When a new religion dawns on the world stage, it often inspires artists to try and translate its powerful spiritual energy to the actual stage.
The Baha’i Faith and its predecessor the Babi Faith inspired several theatrical dramas in the earliest days of their existence, starting with Isabella Grinevskaya’s Bab, which influenced the great Russian novelist and philosopher Leo Tolstoy to investigate and praise Baha’u’llah’s message. The second play inspired by the story of the Bab and his followers—called God’s Heroes—was written in 1909 by Laura Clifford Barney (1879-1974), and published in London the following year.
Already, the Baha’i teachings had begun to give writers and artists enormous inspiration:
That day will the Cause spread like wildfire when its spirit and teachings will be presented on the stage or in art and literature as a whole. Art can better awaken such noble sentiments than cold rationalizing especially among the mass of the people. – Shoghi Effendi, from a letter to Clara Weir, published in Baha’i News, May, 1933, p. 17.
The author of God’s Heroes was one of the earliest Western Baha’is, having learned of the Faith in 1900 from May Bolles in Paris. She was the daughter of Albert Clifford Barney (1850-1902), a successful manufacturer in the railroad business, and Alice Pike Barney (1857-1931), a successful painter. Laura’s mother became a Baha’i shortly after her. Her older sister, Natalie Clifford Barney (1876-1972) was a famous patroness of the arts, and as demonstrative of her lesbianism as her sister was of her dedication to the Baha’i Faith.
Laura Clifford Barney is best remembered by Baha’is for having asked many questions of Abdu’l-Baha during the two years she spent living in the Holy Land, from 1904-1906. These questions provoked answers which were written down in Persian—Laura quickly acquired fluency in conversational Persian while she lived there—and were checked and approved by Abdu’l-Baha, then immediately translated into English. The resulting volume, organized by subject by its compiler, was published under the title Some Answered Questions in London in 1908. It was shortly thereafter translated into French (with the assistance of the first French Baha’i and later Laura Clifford Barney’s husband, Hippolyte Dreyfus (1873-1928), and published as Les Lecons de Saint-Jean d’Acre in Paris in 1909.
In her preface to God’s Heroes, Barney expounded upon her theory of the theater, which is demonstrably in agreement with the statement cited earlier from a letter written on behalf of Shoghi Effendi:
From earliest times it has been the office of the theatre to present the forces and events which form the lives of men. It originated in antiquity at the foot of the altar of the Gods, whose will was there shown forth to mortals in sacred performances; also, in the middle ages fervent Christians acted the mystery plays in the very shadow of the Church … Some regard it merely as a temple of art; others believe that its highest expression is attained only when it contributes, also, to the moral development of society … The writers of plays should always be true psychologists: then if they treat of the faults of men and women they will do so boldly and show them as they really are, and the result will be good; for when the mirror of truth is held before the gaze, he is blind indeed who can turn away uninfluenced by the sight of a disorderly reflection. Masters of the dramatic art always have been genuine moralists. Who, on seeing Shakespeare’s plays, does not realize the evils of ambition, jealousy, and licentiousness; or, beholding the personages of Moliere, perceive the folly of frivolity, hypocrisy and pedantry? The theatre, like all other forces, may upbuild or shatter. It can be a mighty instrument for spreading ideas broadcast; and, for this reason, I believe that the wave of regeneration, which is sweeping over the world, should take form also on the stage; and am trying, therefore, in this play, to bring before the public some of the most inspiring events of our epoch. My scene is laid in the distant Orient, in a country full of archaic and barbaric customs the Persia of over half a century ago; but the aspirations of my heroes are of all ages and of all lands …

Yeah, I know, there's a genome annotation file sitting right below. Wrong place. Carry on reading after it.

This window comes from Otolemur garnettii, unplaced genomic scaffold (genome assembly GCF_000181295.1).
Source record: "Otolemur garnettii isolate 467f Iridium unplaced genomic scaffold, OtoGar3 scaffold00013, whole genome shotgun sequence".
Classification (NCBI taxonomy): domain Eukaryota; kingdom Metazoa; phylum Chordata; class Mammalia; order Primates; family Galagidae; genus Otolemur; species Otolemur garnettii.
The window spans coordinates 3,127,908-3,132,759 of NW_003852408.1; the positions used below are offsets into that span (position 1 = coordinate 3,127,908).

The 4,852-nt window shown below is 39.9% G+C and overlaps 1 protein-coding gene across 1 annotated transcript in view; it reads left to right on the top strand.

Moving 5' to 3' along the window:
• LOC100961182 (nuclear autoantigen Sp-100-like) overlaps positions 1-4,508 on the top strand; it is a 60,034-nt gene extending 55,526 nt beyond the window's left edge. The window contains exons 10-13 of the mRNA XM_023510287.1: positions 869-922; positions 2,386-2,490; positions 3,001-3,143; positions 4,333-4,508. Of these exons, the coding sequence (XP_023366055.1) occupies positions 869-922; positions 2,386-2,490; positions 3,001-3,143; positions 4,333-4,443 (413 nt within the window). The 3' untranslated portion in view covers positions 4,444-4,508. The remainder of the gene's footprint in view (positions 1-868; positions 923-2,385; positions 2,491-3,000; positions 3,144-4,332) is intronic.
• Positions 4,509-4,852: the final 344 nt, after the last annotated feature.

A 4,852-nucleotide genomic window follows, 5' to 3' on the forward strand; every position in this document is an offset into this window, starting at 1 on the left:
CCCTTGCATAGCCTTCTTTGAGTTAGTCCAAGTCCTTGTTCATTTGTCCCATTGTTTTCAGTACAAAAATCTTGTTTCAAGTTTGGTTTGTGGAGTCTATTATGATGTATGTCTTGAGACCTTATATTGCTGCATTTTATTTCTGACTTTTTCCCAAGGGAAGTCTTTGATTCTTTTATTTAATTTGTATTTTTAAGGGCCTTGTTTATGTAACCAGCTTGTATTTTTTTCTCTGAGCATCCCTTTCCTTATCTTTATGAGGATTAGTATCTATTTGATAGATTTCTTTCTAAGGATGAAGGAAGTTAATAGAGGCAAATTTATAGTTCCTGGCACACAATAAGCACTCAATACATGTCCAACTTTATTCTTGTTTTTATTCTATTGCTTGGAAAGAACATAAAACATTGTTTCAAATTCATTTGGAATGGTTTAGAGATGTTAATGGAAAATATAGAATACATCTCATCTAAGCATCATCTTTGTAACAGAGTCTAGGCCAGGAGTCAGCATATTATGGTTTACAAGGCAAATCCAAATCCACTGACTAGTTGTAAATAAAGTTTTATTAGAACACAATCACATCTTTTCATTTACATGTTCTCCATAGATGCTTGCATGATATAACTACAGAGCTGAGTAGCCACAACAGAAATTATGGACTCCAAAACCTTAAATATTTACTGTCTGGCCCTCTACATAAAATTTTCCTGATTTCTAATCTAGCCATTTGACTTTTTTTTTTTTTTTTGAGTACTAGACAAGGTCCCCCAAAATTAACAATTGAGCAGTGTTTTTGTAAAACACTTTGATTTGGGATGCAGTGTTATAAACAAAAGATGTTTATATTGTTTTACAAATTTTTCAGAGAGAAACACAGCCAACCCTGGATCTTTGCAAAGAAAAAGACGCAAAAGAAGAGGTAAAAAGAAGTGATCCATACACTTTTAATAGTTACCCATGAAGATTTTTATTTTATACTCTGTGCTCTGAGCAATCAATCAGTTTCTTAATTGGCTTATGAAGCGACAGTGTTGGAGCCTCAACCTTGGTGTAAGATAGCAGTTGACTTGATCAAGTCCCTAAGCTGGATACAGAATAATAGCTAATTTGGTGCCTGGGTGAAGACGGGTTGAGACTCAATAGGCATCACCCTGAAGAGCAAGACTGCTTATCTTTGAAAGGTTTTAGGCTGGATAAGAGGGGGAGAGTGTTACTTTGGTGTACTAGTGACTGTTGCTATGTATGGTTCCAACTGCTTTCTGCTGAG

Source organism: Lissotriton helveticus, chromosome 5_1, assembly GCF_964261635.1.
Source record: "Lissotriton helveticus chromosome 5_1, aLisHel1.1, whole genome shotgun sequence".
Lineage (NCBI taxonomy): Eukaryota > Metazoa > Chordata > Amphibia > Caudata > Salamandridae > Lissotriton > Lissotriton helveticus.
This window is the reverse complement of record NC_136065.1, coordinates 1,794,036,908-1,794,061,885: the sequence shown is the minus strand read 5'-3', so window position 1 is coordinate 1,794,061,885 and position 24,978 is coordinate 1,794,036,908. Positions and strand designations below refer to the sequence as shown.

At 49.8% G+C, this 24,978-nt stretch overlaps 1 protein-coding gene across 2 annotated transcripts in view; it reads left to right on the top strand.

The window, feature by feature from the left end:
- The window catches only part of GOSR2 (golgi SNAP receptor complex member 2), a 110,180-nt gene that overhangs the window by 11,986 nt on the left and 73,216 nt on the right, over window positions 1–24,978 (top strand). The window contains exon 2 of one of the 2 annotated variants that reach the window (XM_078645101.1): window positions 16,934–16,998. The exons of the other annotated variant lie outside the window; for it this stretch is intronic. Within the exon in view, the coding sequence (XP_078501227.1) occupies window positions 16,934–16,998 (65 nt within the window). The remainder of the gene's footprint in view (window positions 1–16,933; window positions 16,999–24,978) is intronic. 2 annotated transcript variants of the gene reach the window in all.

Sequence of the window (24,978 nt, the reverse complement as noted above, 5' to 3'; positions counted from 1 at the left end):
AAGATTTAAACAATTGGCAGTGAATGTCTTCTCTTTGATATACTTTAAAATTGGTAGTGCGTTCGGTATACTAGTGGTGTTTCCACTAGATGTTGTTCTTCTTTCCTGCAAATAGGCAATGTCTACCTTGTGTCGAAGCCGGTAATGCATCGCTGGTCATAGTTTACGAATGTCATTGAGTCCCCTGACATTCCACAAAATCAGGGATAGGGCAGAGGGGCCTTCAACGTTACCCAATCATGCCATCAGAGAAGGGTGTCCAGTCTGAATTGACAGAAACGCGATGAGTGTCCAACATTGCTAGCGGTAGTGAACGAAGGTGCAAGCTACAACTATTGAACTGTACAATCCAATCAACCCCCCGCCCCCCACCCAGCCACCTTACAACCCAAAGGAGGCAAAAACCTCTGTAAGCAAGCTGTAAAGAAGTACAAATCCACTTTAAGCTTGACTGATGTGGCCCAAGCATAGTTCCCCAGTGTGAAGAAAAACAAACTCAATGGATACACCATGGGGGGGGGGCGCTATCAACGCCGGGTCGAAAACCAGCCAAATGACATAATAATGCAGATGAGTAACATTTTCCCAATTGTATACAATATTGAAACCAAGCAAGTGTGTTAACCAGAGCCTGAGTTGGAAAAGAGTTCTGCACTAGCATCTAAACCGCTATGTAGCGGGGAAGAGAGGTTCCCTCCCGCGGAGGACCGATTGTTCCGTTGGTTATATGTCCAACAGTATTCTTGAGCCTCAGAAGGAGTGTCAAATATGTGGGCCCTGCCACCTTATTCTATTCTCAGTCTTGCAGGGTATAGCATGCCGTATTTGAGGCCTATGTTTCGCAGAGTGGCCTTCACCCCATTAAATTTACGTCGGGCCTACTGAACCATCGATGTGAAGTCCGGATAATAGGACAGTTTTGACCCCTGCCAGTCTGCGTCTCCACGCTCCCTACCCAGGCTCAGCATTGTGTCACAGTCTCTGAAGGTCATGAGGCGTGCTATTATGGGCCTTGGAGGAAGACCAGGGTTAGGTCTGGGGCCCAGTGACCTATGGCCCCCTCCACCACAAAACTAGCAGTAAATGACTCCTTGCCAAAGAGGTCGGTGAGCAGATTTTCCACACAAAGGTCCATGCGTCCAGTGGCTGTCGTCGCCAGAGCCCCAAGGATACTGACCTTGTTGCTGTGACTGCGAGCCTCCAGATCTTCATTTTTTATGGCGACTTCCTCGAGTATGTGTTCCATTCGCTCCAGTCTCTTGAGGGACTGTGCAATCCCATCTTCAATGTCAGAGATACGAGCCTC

I have … presented to the public only a few episodes in the early Babi history, and only a few of the noted characters of that period: yet, even this imperfect sketch should suffice to give an idea of the vastness of the movement. I have thought it preferable not to have the Bab or Baha’u’llah appear on the scene, for certain beings cannot be adequately impersonated; their influence, nevertheless, will be felt throughout the play, and especially in the life of the splendid Qurratu’l-‘Ain [Tahirih], who stands forth in history as an example of what the disciple of truth can accomplish despite hampering custom, and violent persecution. – Laura Clifford Barney, God’s Heroes, pp. v-viii.